As you achieve success, pay it forward. You’ll still have takers who are consumed by jealousy. But, giving means you’ll also have key allies who can (and will) return the favor when you need protection and safety.
This is how you end laziness.
This Works for Others. What if it Doesn’t Work for You?
This concern typically isn’t grounded in reality. You don’t know for sure it won’t work, but there’s a legitimate concern that it may not work well for you.
And it takes work.
But there’s an important reason why this will work for you. Because this plan is something you develop for yourself.
And the plan relies on you to work. You’re the secret ingredient. Your thoughts, beliefs, personality, and habits are all yours.
If you give this your best effort, you’ll discover that the plan is based entirely around you.
That’s why it’s going to work.
But what if you’ve tried everything?
Well, the truth is that nothing will get better unless we keep trying.
If we give it our best and we keep trying, we’re far more likely to eliminate laziness, or the problems masquerading as laziness, from our lives.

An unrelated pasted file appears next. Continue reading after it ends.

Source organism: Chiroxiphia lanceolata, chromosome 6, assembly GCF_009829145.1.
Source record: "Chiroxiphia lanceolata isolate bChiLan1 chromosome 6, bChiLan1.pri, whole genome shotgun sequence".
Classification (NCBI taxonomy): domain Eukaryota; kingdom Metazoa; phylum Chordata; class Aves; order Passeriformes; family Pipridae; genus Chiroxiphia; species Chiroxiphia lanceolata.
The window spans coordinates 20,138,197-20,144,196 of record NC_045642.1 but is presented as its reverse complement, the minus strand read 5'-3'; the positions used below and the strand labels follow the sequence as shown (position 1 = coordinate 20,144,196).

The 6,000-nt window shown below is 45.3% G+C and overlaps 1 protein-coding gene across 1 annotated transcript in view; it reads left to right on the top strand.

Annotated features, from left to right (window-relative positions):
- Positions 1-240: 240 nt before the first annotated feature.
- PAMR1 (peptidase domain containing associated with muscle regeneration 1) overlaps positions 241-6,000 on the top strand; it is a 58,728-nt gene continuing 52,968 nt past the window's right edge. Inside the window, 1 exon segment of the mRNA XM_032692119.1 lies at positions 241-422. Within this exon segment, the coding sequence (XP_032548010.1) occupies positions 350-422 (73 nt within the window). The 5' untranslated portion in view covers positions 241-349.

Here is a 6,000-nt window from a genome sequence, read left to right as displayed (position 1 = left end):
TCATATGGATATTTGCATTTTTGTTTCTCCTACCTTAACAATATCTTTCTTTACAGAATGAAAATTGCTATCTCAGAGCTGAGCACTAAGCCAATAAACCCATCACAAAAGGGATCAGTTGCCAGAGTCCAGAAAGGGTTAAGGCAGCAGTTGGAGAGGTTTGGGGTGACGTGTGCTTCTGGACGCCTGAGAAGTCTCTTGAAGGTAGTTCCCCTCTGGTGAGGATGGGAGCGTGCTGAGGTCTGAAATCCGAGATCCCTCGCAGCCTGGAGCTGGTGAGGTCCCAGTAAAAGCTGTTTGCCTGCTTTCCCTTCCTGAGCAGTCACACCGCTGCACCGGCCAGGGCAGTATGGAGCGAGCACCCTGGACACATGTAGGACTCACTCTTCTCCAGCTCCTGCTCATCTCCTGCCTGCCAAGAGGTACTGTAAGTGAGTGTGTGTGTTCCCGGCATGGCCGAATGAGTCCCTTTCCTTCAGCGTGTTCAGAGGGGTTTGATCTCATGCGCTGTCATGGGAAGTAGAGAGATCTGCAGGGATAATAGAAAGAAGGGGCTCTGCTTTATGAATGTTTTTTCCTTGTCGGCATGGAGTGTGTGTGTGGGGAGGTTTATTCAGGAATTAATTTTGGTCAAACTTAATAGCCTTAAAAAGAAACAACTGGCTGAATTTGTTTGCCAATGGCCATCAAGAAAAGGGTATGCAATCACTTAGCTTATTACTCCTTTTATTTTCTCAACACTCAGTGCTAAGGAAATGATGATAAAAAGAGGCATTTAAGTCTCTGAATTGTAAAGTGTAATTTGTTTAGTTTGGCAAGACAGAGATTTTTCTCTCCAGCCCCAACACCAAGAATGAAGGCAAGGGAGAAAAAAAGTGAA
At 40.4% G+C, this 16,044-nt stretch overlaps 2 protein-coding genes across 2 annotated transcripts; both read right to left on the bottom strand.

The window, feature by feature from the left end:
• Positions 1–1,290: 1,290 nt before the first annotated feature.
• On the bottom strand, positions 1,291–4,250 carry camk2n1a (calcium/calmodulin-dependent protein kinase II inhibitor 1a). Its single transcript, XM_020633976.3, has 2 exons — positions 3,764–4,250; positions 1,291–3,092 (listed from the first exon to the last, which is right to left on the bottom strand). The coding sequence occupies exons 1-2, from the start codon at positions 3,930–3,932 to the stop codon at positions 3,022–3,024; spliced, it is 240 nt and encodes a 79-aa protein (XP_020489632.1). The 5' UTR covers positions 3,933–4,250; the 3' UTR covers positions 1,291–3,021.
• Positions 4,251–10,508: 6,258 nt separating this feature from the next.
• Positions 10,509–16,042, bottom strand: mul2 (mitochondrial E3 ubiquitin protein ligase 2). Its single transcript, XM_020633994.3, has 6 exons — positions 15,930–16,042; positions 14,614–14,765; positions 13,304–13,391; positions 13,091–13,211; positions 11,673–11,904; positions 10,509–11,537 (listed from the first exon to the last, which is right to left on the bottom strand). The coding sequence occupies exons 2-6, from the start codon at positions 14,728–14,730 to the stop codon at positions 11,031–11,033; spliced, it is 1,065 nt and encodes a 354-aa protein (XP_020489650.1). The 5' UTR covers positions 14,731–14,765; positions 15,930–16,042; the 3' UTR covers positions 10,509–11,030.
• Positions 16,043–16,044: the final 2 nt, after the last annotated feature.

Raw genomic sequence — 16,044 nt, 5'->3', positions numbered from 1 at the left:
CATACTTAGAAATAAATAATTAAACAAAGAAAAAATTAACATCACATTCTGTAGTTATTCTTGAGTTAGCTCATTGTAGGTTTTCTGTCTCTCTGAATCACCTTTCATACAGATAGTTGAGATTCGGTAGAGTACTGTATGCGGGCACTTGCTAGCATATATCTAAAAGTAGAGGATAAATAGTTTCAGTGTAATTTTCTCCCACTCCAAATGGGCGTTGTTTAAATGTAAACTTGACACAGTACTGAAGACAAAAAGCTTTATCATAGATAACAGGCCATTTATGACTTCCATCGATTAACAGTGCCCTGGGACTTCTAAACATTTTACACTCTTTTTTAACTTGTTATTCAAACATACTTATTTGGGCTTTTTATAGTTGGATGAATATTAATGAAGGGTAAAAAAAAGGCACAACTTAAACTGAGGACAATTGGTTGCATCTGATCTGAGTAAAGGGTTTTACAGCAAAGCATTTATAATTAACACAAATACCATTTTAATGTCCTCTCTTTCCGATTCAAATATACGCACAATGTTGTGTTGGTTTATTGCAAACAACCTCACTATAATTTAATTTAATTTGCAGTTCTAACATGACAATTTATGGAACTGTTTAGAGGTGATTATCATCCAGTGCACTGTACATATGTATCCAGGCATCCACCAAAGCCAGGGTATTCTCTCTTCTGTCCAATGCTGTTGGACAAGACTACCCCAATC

But we have to try.
The question, “Why am I so lazy?” is the wrong question to ask.
It’s a question that people ask themselves all the time. But there’s a painful realization lurking behind this thought. And it’s the idea that you’re not living up to your potential.
Maybe you’re not living up to your own standards.
Laziness is a big problem because people use the term “laziness” as a catch-all term to describe those moments when you’re not doing what you know you should do.
Change your beliefs, personality, and habits to improve your laziness. Use consequences to your advantage and follow the 5 steps we outlined to change your behavior.
Not being lazy is a learned behavior and it’s something we can all work on to improve.